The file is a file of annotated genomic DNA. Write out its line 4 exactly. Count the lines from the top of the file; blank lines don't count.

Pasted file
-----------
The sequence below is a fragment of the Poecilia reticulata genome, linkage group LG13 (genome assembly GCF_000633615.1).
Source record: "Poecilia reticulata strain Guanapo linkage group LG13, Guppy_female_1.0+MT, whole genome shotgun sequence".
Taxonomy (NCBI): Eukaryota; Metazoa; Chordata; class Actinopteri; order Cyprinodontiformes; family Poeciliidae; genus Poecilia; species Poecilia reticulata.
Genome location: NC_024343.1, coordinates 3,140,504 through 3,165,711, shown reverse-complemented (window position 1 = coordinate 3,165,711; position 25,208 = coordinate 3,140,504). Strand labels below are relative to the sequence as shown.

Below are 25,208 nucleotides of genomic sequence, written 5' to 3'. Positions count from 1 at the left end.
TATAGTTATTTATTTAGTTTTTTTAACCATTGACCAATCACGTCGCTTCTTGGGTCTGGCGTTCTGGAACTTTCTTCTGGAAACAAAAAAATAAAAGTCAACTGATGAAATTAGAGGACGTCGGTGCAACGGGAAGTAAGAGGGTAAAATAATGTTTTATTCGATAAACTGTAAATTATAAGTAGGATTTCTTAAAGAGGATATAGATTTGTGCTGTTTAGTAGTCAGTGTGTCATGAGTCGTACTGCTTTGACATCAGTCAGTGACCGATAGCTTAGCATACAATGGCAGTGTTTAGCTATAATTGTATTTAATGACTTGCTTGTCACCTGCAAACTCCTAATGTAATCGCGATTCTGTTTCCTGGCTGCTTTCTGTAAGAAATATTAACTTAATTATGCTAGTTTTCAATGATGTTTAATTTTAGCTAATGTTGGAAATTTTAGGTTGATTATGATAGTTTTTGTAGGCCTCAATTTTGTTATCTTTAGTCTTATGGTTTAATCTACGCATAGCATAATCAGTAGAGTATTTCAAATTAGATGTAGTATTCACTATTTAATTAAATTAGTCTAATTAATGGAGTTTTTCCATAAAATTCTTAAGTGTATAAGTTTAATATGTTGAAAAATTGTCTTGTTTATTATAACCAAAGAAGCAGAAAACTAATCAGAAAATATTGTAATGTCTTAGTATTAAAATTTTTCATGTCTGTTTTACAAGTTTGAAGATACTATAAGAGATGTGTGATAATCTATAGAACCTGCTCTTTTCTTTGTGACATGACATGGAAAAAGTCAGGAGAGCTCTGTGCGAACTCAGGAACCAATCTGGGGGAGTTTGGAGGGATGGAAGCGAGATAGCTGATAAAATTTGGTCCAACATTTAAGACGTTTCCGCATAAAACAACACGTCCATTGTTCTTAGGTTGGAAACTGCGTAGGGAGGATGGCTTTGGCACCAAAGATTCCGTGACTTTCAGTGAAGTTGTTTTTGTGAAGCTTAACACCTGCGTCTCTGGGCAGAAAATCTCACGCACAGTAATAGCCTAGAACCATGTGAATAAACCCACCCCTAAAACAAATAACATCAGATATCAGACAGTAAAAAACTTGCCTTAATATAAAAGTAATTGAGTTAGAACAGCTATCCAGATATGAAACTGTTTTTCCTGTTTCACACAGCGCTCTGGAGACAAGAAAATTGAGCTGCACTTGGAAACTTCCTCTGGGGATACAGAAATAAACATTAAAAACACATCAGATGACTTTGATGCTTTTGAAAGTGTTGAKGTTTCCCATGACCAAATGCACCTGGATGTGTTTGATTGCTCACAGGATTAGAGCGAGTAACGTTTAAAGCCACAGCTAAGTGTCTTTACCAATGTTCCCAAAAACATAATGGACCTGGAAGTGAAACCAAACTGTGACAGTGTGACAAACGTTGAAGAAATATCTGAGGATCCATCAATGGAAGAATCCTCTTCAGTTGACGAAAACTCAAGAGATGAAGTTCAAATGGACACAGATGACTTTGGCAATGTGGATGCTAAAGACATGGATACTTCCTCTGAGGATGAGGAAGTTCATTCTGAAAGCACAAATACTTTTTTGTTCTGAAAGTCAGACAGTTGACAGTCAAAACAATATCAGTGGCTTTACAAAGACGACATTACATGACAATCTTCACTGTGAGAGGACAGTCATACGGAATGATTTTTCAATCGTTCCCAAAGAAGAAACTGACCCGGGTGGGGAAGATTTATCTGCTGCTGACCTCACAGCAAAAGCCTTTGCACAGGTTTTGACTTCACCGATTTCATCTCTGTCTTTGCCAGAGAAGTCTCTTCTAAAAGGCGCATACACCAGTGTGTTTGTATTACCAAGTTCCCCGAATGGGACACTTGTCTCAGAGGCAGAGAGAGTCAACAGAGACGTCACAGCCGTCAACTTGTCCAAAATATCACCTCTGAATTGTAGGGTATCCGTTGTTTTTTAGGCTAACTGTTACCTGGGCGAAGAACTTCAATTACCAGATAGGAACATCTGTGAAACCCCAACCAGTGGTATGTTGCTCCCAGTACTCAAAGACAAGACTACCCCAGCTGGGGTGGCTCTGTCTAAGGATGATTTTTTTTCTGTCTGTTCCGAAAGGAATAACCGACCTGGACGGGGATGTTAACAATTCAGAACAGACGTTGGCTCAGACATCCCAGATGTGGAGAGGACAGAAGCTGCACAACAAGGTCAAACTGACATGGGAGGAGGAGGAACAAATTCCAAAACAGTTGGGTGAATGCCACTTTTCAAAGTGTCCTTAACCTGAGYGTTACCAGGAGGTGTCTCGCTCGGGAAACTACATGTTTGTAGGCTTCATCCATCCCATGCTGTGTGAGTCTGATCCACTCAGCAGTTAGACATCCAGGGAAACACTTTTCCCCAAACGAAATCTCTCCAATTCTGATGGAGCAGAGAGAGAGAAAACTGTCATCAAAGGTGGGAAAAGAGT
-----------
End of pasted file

Genome location: NC_024343.1, coordinates 3,140,504 through 3,165,711, shown reverse-complemented (window position 1 = coordinate 3,165,711; position 25,208 = coordinate 3,140,504). Strand labels below are relative to the sequence as shown.